gacr2                           POLITICS OF PLASTICITY  

On Solidarity and Mutual Aid with Catherine Malabou  

23. 02 - 24. 02. 2018. Prague, Czech Republic  




Arianne Conty: The Nature of No Nature: Psycho-Biologic Individuation in Gilbert Simondon and Catherine Malabou

Just as Darwinian evolutionary theory has shown us that homo sapiens is not a substance separate from the rest of life and that understanding human nature involves studying a pre-human past, so Freudian psychoanalysis has shown us that to understand the adult psyche requires tracing a psychic evolution back to the unremembered past of our childhood, a past that constitutes the present without belonging to it. Such a biological and psychic history have been developed within disciplinary norms that keep then separated, one in the field of biology, the other in that of psychology, and such a disciplinary separation has meant that the theory of evolution has yet to transform the humanities and social sciences, just as the theory of psychoanalysis remains cloistered within the humanities with no immediate application in the sciences. This paper will set out to show that studying our psychic and biological past together in order to develop a psycho-biologic theory of human identity is necessary today and that it is the task of philosophy to provide it and to bridge the disciplinary divisions of modernity with a unified theory of life. French philosophers Gilbert Simondon and Catherine Malabou have both attempted to provide such a unified theory, and this paper will compare their philosophies in order to show how important studying a pre-individual past is to the conception of a trans-individual future. It is the ontological status of this trans- that can provide us not only with a justification for mutual aid but for a critique of individual autonomy as a social pathology.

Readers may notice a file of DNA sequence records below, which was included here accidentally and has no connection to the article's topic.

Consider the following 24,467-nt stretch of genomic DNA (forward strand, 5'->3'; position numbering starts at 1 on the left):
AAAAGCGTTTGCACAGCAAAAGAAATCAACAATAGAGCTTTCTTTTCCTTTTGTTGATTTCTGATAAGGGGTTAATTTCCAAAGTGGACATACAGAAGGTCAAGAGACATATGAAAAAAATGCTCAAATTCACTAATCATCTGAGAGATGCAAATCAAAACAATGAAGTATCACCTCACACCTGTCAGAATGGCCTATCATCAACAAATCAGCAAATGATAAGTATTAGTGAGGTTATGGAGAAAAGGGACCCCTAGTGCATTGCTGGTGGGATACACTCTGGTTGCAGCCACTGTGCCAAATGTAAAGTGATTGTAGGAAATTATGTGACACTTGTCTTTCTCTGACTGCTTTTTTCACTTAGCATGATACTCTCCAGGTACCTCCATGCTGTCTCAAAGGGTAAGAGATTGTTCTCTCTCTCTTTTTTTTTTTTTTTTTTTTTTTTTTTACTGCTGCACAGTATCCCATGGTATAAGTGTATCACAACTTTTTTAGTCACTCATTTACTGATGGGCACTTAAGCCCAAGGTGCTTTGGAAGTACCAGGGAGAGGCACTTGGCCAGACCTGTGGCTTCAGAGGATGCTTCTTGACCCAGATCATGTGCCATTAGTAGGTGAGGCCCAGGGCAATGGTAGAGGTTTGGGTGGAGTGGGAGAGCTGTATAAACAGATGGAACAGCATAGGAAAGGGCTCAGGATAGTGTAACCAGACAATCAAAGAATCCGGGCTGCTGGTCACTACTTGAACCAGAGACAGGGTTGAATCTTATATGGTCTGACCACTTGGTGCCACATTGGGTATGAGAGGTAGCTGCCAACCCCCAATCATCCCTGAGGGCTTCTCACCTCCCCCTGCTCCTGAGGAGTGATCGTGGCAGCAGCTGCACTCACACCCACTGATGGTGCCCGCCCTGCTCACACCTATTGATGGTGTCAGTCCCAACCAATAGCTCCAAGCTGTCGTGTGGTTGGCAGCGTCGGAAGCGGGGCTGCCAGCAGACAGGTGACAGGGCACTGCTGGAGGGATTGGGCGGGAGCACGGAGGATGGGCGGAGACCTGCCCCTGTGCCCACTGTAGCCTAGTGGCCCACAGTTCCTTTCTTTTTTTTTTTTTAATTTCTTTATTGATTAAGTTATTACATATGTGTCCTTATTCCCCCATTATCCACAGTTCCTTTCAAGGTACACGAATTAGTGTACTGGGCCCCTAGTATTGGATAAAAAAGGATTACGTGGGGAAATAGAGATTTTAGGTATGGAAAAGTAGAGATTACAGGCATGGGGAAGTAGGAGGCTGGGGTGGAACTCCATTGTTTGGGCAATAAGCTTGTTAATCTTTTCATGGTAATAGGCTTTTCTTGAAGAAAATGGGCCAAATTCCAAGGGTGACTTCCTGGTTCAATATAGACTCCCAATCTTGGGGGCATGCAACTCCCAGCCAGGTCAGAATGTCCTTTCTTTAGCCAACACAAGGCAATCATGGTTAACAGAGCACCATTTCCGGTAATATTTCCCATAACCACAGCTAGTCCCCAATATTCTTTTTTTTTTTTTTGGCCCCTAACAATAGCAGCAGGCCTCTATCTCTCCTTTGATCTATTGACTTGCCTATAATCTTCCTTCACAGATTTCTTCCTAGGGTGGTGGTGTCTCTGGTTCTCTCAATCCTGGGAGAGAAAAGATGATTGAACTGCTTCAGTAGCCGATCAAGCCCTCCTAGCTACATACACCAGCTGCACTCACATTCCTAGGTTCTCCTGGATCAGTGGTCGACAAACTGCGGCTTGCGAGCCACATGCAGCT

Flavio D’Abramo: The Neoliberal Turn of Epigenetics

The vision we have of living beings is deeply influenced by science that in turn translates to a specific conception of relationality. In this talk, I will analyze one of the most controversial and lasting topics of science: the manner in which organisms develop, evolve and interact with themselves and the environment, broadly conceived. During the centuries, this controversy has taken different shapes: from the epigenesis/preformation schism, through the Lamarckism vs. Neo-Darwinism dichotomy, till the battle between scientists who sustain genetic determinism contra scholars holding a nature/culture codetermination. Here I focus specifically on epigenetics as contention during the cold war. Particularly, I show how within the “Towards a Theoretical Biology” conferences organized by Conrad H. Waddington, epigenetics was integrated within a specific metaphysical program that replaced its previous framework. While epigenetics’ inception was rooted in a dialectal, Marxist framework – i.e. a processual and transdisciplinary philosophy able to inquire, dynamically and across generations, the plastic relationship between organisms and environments – the new program was instead based on a specific kind of objectivity. The neoliberal turn of epigenetics was indeed realized through a disciplinary hierarchy – e.g. quantum physics and cybernetics first – where the focus was put on a specific kind of social order, competition across individuals and the detachment of individuals from their social and material conditions.

Elmo Feiten: Max Stirner’s Embodied Egoism: From Self-Empowerment to Neuro-Anarchism